President Donald Trump has been married three times, and has five kids — Barron Trump is his youngest child, and the son of his current wife, Melania. The 14-year-old has four older siblings: Ivanka, Donald Jr., and Eric are the children of Trump’s first wife, Ivana. Meanwhile, Tiffany Trump is his sister from the POTUS’ second marriage to Marla Maples. Now that you’ve gotten the Trump family tree straight, one has to wonder what Barron’s relationship is like with each of his older brothers and sisters.
By many accounts, the Trumps have a good relationship despite their patriarch having wed and divorced many times. At least, they present a united front in public, especially at high-profile events to support their father. But since Tiffany, Barron’s sibling who is closest in age to him, is still 12 years his senior, it’s likely the teen grew up mostly on his own. And, it’s worth noting there has been some familial strife to speak of in the past. Town & Country reports that at one point, Trump’s three older children attempted to cut Tiffany out of her inheritance.
Barron Trump grew up mostly alone
By the time Barron was born in 2006, Tiffany was no longer living in New York with her father. Trump and Maples divorced in 1999 and mom and daughter moved to Los Angeles where Maples raised Tiffany as a single mother according to Business Insider. Barron would be raised in Trump Tower in New York, where he had an entire floor to himself (via Biography). But Tiffany would move back to the East Coast to attend college and law school.
How much time Barron spent with Ivanka, Donald Jr., and Eric growing up is not well documented, but they do appear in many photos together at family events. One example is a Thanksgiving dinner at Mar-a-Lago in Florida where Ivanka and Barron are seen sitting at their father’s table, along with Tiffany (via Town & Country). But there was a period of time when Barron lived in New York with his mother while his father and Ivanka got settled in Washington, D.C. following Trump’s inauguration. When asked why Melania and Barron didn’t move to the White House right away, the family said they wanted him to finish school and also, keep disruptions to a minimum following a grueling campaign (via The Washington Post).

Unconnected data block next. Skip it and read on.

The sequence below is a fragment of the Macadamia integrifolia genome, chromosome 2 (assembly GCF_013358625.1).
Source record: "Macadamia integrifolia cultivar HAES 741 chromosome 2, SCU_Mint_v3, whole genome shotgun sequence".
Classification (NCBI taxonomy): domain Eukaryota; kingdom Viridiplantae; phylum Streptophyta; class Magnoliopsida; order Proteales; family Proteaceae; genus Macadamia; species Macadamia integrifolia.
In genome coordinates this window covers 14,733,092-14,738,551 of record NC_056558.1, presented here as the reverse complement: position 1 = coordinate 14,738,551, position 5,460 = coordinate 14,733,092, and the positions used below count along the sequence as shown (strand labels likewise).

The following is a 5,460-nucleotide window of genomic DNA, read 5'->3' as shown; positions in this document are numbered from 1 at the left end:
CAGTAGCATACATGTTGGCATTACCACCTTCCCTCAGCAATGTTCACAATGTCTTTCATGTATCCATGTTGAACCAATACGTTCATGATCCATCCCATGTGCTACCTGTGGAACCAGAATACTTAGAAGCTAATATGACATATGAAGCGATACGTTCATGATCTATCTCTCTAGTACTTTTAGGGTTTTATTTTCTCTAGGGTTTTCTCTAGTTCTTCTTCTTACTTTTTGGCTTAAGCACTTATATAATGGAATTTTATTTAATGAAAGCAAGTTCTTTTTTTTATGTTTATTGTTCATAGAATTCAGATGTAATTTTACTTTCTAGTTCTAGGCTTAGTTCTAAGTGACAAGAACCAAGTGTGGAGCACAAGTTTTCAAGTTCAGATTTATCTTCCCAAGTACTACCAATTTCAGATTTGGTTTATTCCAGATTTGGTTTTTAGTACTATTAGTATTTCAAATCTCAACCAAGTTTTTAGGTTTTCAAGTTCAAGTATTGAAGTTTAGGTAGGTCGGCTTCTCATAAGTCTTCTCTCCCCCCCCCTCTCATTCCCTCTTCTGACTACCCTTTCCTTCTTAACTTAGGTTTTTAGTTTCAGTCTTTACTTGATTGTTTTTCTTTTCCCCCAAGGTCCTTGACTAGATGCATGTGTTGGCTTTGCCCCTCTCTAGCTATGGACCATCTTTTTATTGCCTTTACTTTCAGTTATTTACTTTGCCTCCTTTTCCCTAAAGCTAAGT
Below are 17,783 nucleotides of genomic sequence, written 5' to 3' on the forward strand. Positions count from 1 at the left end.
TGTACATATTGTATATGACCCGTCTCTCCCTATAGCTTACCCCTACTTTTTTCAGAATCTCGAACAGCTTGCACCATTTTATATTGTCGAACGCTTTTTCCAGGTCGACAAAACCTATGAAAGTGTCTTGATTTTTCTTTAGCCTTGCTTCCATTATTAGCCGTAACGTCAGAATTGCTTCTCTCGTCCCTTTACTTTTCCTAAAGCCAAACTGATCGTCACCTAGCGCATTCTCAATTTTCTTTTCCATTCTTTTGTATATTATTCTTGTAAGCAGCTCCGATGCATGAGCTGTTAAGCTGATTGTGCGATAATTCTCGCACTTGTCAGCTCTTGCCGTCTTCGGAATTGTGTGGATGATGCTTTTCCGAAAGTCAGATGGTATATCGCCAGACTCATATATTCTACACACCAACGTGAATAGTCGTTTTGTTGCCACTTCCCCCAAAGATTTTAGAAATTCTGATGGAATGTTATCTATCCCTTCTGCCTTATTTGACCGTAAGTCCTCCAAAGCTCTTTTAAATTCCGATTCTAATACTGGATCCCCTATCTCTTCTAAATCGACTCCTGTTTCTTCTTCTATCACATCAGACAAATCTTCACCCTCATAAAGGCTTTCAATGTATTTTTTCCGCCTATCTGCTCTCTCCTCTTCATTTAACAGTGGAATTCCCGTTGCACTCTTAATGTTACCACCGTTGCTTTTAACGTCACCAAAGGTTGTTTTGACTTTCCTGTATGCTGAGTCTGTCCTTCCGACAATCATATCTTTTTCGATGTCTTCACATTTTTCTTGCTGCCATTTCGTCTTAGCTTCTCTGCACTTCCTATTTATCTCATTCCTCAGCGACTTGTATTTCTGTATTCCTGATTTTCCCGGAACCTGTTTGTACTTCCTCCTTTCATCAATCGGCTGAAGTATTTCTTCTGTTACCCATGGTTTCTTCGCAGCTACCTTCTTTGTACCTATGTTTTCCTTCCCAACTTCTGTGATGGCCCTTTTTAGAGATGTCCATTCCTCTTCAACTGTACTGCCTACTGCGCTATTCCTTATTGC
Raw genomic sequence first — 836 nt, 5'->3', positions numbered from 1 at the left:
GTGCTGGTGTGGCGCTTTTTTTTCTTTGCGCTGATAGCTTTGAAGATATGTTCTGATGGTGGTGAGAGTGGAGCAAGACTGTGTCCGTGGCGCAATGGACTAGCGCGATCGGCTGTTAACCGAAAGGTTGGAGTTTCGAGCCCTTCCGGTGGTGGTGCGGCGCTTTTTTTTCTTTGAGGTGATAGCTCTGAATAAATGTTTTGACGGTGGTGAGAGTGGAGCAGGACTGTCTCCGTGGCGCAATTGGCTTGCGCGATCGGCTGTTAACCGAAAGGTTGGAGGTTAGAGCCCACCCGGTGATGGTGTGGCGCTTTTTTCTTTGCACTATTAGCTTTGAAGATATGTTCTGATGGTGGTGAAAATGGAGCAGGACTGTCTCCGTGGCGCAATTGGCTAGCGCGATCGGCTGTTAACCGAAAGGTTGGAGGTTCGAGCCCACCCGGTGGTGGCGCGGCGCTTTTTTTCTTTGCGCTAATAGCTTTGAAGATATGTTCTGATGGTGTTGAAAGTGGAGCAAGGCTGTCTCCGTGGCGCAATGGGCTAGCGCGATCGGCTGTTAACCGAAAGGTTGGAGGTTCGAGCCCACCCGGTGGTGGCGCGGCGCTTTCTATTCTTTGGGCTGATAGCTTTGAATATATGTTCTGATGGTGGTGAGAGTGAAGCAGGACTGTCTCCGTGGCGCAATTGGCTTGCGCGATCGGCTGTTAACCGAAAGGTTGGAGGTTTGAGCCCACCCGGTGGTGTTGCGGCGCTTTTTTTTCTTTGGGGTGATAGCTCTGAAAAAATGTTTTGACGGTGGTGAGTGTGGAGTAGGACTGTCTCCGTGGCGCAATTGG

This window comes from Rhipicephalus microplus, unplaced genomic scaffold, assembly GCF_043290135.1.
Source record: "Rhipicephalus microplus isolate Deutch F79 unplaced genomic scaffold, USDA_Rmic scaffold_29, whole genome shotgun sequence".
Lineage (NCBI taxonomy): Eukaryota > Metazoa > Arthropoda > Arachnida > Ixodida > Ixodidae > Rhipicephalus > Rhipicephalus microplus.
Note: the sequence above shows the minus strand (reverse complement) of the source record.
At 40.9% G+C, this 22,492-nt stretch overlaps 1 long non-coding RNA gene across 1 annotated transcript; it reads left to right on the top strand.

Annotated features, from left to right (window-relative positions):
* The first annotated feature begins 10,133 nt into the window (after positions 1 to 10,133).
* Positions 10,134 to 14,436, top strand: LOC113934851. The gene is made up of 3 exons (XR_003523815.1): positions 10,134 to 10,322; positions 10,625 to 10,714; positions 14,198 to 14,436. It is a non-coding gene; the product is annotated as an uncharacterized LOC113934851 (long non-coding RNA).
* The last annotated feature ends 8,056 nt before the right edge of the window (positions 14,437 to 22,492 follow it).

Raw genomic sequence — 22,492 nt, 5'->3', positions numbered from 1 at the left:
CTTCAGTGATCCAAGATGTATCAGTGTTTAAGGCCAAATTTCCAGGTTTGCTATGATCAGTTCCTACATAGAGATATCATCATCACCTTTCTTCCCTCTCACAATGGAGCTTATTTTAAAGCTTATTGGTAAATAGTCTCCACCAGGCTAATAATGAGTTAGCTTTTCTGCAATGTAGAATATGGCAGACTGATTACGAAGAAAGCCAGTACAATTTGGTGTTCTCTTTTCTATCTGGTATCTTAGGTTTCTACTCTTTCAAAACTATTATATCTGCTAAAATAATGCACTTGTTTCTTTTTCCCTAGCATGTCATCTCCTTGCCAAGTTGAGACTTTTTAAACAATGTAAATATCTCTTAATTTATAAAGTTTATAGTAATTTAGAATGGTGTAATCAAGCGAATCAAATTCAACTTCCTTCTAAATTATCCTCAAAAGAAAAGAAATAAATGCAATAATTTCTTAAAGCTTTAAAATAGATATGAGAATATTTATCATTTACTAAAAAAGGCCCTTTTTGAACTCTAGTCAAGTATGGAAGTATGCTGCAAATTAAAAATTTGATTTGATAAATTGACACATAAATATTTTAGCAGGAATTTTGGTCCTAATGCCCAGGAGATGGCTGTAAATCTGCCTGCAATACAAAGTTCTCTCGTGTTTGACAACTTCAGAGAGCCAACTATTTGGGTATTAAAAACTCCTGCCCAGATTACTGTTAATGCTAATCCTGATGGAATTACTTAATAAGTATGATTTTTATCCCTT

The older Trump children are closer to one another
Given that Ivana’s three children grew up and collaborated in business together from an early age, it’s safe to say Ivanka, Donald Jr., and Eric are very close (via Biography). According to The Washington Post, the brothers have said they are inseparable. The outlet reports Eric looked up to Donald Jr. growing up and considered him a role model, and that at least before their father became President, had breakfast together every weekday at Trump Tower.
Notably, Ivanka, Donald Jr., and Eric have been very prominent figures in their father’s campaigns both in 2016 and 2020, and to a lesser extent, so has Tiffany — she gave a speech at this year’s Republican National Convention. But likely due to Barron’s age, he is not seen as much on the campaign trail. Perhaps this difference in lifestyle between him and his older siblings means he is not as close with them as they are with each other. To be fair, Barron’s priorities are simply different at this point in his life. Rather than stumping for his father, the young man attends St. Andrew’s Episcopal prep school in Maryland.
The Trump kids all have something in common
In addition to being the children of the most talked-about person in the world, Barron Trump definitely has another thing in common with his famous siblings — they have all grown up in the public eye, with their every move chronicled and dissected (via USA Today). From the time Barron was born, he has been photographed everywhere he goes. The least public of the commander in chief’s kids nevertheless had to learn how to act poised at public events like his father’s inauguration, at a relatively young age. Of course, with these responsibilities comes tremendous privilege. As Melania said about her son’s imagination growing up in Trump Tower, “If he draws on the walls in his playroom, we can paint it over” (via Biography).
Perhaps these shared experiences, both positive and negative, explain the ultimate camaraderie among Barron and his siblings. In one image of the family taken at the RNC in Ohio in 2016, Barron can be seen bumping fists with his oldest brother (via USA Today). Perhaps the underlying message was, “Hey, I get you brother.”
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